Life of a Blogger is a weekly meme hosted by Jessi @ Novel Heartbeat. Each week Jessi chooses a topic (scheduled in advance) that’s not book related so we that we can get to know our fellow bloggers better – and to know more about them than just books. I’m thrilled to join in and I hope to participate every week from here on out. I hope you’ll join in too – check out the details here!
This week’s topic: School
School. Geez, that’s such a loaded topic for me right now and I’m in serious danger of making this a rant and not a get to know me post. I’ll try to stay calm. No promises though 😀
So I’m what you’d probably call a professional student. I’ve been in school for the past… wait while I count… past EIGHT YEARS! Yep, eight! It started off so innocently and it’s completely taken over my life.
See EIGHT YEARS AGO I noticed a disturbing trend at my job. I got rave evaluations. I was the official trainer. Every new person we got, I trained them. And then watched them get promoted, while I was stuck. Why? Because I only had a high school diploma. And some arse thought that made me less qualified. So I started community college, which I attend full time while working 70+ hours a week.
Well that backfired – and I’m not sure if it was more on me or on my employer at this current moment. See, I realized that I didn’t want to waste my life in some corporate job. While I was attending community college my major changed from business to education. Yep. I decided I wanted to be a teacher. And I learned that I’m a damn good teacher (not bragging, just saying it how it is).
So after two years at community college, instead of stopping with my associates degree as I initially planned, I enrolled at a 4-year school (University of Texas at Arlington). I still had to work full-time hours but I couldn’t carry all that overtime or daytime hours anymore. So I quit the company I’d worked at for four years and took a job where I could work a late night shift. That’s where it backfired on them – they lost a good employee and they actually paid for my associate’s degree.
While I was at UTA I learned another layer about myself. Very long story short, I discovered that I had what it takes to go to grad school and be a professor someday. So I changed my major again – this time from education to two degrees: 1 in History (with a Medieval & Early Modern Studies minor) and 1 in English (with a classics minor). I applied to graduate schools in the fall of 2010 and by April 2011 I’d been excepted into 11 different programs across the US with a full ride and stipend. A local news channel even did an interview with me. I was at the top!
That was probably where I should have stopped. But I didn’t. I moved 600+ miles away to attend graduate school at Washington University in St. Louis. There I learned something else about myself. I don’t like graduate school, but I’m stubborn as hell. Even though I’ve wanted to throw in the towel since the first day of my first class in August 2011 I’m still working on it. I should earn my Masters in History this fall. Technically I’m on the PhD track, but at this point I’ll be lucky to survive the summer and get that masters.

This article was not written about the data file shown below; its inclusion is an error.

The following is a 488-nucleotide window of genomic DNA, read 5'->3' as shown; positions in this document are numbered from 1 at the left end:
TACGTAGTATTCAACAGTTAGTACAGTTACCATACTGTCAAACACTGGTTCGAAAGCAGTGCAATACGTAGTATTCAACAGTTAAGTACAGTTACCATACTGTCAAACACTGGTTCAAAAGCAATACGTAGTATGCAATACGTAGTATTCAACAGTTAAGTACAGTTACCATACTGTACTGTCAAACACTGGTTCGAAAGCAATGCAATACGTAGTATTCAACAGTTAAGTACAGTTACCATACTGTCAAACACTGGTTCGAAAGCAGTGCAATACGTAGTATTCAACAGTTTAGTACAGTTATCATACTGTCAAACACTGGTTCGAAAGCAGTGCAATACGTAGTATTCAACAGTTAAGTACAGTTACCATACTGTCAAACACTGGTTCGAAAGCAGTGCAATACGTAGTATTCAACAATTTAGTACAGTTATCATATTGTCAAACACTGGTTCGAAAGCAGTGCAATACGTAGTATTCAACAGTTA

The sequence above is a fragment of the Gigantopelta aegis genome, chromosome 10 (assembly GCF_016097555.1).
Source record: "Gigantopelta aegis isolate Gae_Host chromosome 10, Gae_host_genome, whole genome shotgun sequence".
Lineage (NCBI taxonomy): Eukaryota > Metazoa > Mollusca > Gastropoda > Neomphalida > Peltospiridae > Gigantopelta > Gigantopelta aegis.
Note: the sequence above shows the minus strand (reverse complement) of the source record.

Because I’m so over it. I hate academia (at least the part of it I’ve been exposed to). I’m tired of research. I still love to teach. I adore it actually and have learned that yeah, it was true – I am a great teacher. But I’ve also learned that unless I’m willing to put my career ahead of pretty much everything else in my life, I will probably never find a job as a Professor of History. At best, I’ll probably get a position as a lecturer making 20K a year. For years and years of school.
So remember how I said I wasn’t sure if they joke was on them or me? Well here’s the part where the joke’s on me. I’ve recently been looking at jobs that I’d be qualified for and would enjoy. One that it looks like I will apply for is doing pretty much EXACTLY what I was doing EIGHT YEARS AGO when I started school. Yep. Isn’t that just great?
Now the good part is that I’ve learned an awful lot about myself through this journey. One – I’ve learned that my career is not what will fulfill me in life. It’s the people I love and the things that I do on a daily basis. Two – I’ve learned that doing what seems right can be really wrong for you. And three – I’ve learned that you shouldn’t choose to do something because you’re afraid to follow your dreams. As it turns out, you can fail taking the safe road, so you might as well shoot for what you really want. You might fail then too, but at least you failed trying for what you really want. And that’s why I’m currently working on writing (editing actually) my first novel (and series).
So I don’t know – is the joke on me? Or was it all worth it?
Tell me about your school experiences 🙂